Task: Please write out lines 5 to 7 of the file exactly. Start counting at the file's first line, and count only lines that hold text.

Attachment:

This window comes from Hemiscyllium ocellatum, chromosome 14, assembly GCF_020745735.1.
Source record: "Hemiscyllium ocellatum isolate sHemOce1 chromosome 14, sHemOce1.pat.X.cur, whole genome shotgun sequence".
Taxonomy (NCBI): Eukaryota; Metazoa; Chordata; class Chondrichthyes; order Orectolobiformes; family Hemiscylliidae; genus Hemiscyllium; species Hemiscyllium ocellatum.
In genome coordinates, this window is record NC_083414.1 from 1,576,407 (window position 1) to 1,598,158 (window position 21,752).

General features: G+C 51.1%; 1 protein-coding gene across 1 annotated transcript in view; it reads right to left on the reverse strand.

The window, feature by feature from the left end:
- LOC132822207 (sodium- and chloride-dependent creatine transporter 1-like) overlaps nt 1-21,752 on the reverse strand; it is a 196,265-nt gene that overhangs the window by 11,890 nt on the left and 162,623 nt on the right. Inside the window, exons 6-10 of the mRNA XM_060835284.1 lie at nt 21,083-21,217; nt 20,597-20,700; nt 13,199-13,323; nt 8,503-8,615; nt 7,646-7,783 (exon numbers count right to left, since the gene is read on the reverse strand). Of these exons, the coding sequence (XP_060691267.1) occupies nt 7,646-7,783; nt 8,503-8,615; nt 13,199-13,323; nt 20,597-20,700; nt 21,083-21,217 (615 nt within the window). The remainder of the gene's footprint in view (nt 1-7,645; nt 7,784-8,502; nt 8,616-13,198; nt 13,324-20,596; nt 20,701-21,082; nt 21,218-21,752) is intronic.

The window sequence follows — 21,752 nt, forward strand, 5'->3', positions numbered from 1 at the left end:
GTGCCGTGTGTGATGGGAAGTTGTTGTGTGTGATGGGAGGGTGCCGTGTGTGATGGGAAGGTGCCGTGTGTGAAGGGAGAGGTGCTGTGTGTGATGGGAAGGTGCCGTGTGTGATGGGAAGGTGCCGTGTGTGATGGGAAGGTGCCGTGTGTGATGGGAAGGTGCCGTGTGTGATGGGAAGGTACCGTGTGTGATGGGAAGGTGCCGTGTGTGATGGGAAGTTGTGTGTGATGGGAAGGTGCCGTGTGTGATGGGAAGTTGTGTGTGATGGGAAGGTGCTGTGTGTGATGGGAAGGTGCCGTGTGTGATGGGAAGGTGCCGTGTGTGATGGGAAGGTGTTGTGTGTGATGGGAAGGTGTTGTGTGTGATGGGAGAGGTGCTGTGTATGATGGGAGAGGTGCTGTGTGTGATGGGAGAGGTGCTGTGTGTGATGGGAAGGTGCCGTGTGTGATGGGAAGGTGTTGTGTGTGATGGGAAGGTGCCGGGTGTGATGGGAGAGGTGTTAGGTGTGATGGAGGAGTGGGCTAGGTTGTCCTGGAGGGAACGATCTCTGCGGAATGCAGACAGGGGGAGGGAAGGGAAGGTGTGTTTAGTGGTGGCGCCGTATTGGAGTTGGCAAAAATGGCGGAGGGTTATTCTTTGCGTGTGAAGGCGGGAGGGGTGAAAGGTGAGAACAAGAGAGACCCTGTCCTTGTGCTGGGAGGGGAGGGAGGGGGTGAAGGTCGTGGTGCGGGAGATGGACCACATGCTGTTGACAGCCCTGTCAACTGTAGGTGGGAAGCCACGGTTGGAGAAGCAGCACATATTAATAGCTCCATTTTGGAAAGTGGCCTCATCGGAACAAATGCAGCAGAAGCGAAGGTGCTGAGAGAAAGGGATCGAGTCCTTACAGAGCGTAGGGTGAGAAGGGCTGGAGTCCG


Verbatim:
General features: G+C 51.1%; 1 protein-coding gene across 1 annotated transcript in view; it reads right to left on the reverse strand.

The window, feature by feature from the left end:
- LOC132822207 (sodium- and chloride-dependent creatine transporter 1-like) overlaps nt 1-21,752 on the reverse strand; it is a 196,265-nt gene that overhangs the window by 11,890 nt on the left and 162,623 nt on the right. Inside the window, exons 6-10 of the mRNA XM_060835284.1 lie at nt 21,083-21,217; nt 20,597-20,700; nt 13,199-13,323; nt 8,503-8,615; nt 7,646-7,783 (exon numbers count right to left, since the gene is read on the reverse strand). Of these exons, the coding sequence (XP_060691267.1) occupies nt 7,646-7,783; nt 8,503-8,615; nt 13,199-13,323; nt 20,597-20,700; nt 21,083-21,217 (615 nt within the window). The remainder of the gene's footprint in view (nt 1-7,645; nt 7,784-8,502; nt 8,616-13,198; nt 13,324-20,596; nt 20,701-21,082; nt 21,218-21,752) is intronic.